NEW YORK, Sept. 28, 2018 /PRNewswire/ -- Before a packed ballroom on the Upper East Side of Manhattan, the Global Hope Coalition, a network of four nonprofit foundations in the United States, Europe, Asia and Africa dedicated to identifying heroes against violent extremism and amplifying their work, held its annual awards dinner Thursday.
Taking place on the sidelines of the United Nations General Assembly's 73rd session, the event paid tribute to several presidents and prime ministers for their "compassionate and dignified response" to the Syrian and Rohingya refugee crises.
Highlighting the evening were the 2018 Hero Awards, presented to three women and two men from Sudan, Tunisia, France, Denmark, and Mali for their courageous stance against jihadi extremism and xenophobic intolerance in their home countries and around the world.
"Last year's Global Hope dinner showed us there is a dire need – and indeed room in the global conversation – for an organization that is dedicated to shining a light on the countless individuals that stand up to extremism every single day," said Irina Bokova, the honorary president of Global Hope Coalition and former director general of UNESCO. "Too often, we find ourselves talking about failures in the global fight against extremism. But these individuals tell a very different story – one that can be showcased, amplified, and ultimately emulated. This year's honorees show us true courage, determination, and resolve – characteristics each and every one of us can draw on to build a peaceful global society."
The evening led off with Special Distinctions for Leadership, presented to: President of Niger Mahamadou Issoufou for his work to promote peaceful Islam in the Sahel region; Tunisian President Beji Caid Essebsi for his efforts towards cohesion and national unity in one of the world's youngest democracies; Bangladeshi Prime Minister Sheikh Hasina, for her government and people's compassion and rapid response to the Rohingya refugee crisis; and Greek Prime Minister Alexis Tsipras for his country's diligent multilateral engagement to provide critical humanitarian aid and education for the enormous influx of refugees to Greece.
In addition to sizable delegations from Niger, Tunisia, Greece, and Bangladesh, heads of state from Angola, Nigeria, and Senegal each sent high-level personal envoys to show their support for the Global Hope Coalition and its work.
The ceremonies continued with recognition of Nigerian novelist Chimamanda Ngozi Adichie, author of the breakout novel Americanah. The Syrian refugee crisis was the focus of two awards: one to Lebanese Parliamentarian and political leader Fouad Makhzoumi, for his foundation's humanitarian assistance to refugees in Lebanon, and a joint award to the International Rescue Committee and Sesame Workshop, for a 100 million-dollar project funded by the MacArthur Foundation to address early childhood education of Syrians displaced by the civil war.
The 2018 Heroes of the Global Campaign against Extremism and Intolerance came from every corner of the globe and have each contributed meaningfully to peace and tolerance in their communities and countries. Heroes honored last night were Bochra Belhaj Hmida, a Tunisian Member of Parliament; female Imam Sherin Khankan, the daughter of a Syrian refugee now leading Maryam Mosque in Copenhagen; Delphine Horvilleur, a Rabbi who has become a powerful voice in her native France against anti-Semitism, prejudice and rejection of the Other; Omer Al-Turabi, a Sudanese author and advocate of a tolerant and peaceful Islam; and Mamadou Gassama, a Malian migrant now known as the "Paris Spiderman" who saved a child by climbing the façade of a building in Paris last May and has since become the face of untold suffering by tens of thousands of young Africans trying to reach Europe.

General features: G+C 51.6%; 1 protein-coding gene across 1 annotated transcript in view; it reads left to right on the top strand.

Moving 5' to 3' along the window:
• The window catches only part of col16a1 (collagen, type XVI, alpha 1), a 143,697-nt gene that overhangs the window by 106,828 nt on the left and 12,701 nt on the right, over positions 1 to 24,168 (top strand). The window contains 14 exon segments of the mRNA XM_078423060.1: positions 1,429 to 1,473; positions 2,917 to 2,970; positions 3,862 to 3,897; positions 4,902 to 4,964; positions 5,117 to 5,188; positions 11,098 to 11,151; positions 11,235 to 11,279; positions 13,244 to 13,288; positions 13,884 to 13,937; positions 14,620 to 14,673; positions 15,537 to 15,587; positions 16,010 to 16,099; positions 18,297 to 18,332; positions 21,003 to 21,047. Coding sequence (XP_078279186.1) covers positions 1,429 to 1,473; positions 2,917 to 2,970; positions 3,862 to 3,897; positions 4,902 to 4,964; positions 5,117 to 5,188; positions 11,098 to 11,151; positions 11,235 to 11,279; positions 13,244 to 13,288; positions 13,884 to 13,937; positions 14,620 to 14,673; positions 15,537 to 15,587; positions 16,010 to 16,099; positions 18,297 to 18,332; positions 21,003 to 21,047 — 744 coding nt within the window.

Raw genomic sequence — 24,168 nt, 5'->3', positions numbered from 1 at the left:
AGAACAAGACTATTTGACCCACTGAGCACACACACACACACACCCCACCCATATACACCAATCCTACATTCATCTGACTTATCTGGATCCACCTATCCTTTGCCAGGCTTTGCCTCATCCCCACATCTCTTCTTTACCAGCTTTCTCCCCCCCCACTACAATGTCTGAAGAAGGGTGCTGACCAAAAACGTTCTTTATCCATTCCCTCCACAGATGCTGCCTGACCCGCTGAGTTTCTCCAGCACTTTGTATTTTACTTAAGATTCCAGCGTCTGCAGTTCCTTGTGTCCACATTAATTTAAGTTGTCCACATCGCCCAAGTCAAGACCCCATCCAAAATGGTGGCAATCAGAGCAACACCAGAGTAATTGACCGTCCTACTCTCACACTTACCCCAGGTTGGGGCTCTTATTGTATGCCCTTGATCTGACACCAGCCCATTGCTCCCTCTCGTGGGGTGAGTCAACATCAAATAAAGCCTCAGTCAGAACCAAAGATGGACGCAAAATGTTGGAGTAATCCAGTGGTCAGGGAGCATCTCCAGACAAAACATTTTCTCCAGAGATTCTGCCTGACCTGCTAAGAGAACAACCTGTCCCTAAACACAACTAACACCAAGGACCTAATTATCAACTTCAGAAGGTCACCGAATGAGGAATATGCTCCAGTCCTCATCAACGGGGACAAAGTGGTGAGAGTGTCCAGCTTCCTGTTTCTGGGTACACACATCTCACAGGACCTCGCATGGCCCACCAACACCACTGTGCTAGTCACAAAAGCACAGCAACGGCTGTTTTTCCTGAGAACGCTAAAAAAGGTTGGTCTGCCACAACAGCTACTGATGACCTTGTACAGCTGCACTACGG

The event marked the second annual dinner for the Global Hope Coalition, which was launched in 2016 to convene prominent influencers around a common goal: finding and highlighting local activists fighting extremism, preaching tolerance, and dedicated to fostering diverse and inclusive societies.
"Violent extremism is a cancer that needs to be rooted out locally, through the actions of courageous women and men in vulnerable communities around the world," said Abe Radkin, chief executive of the Coalition. "We owe it to these Heroes to empower them through better training, better networking and greater awareness."
In addition to its annual dinner, Global Hope serves as a global convener and resource for individuals and groups engaged in promoting cross-cultural dialogue, peace, and tolerance. Serving as a link between countries, organizations, and people, the Coalition facilitates partnerships with stakeholders around the globe to increase heroes' capacity, expand their reach, and extend their capabilities on the ground.
"The added exposure of being declared a Global Hope Hero last year gave my organization a huge boost," said Dr. Waheed Arian, director of TeleHeal, a London-based nonprofit organization that mobilizes volunteer physicians in the UK to advise local doctors working in conflict zones through Skype. "Global Hope helped us increase our impact on the ground, and form a partnership with the World Health Organization." Arian arrived in the UK as a teenage refugee from Afghanistan.
"We're committed to taking the energy that coalesces around this night and translating it into meaningful partnerships and resources that can help shift not only the balance of power in this fight, but actually create a seismic shift that can help wipe out violent extremism," said Deborah Lehr, Chair of Global Hope USA and Chairman of global cultural racketeering and theft prevention project the Antiquities Coalition.
SOURCE Global Hope Coalition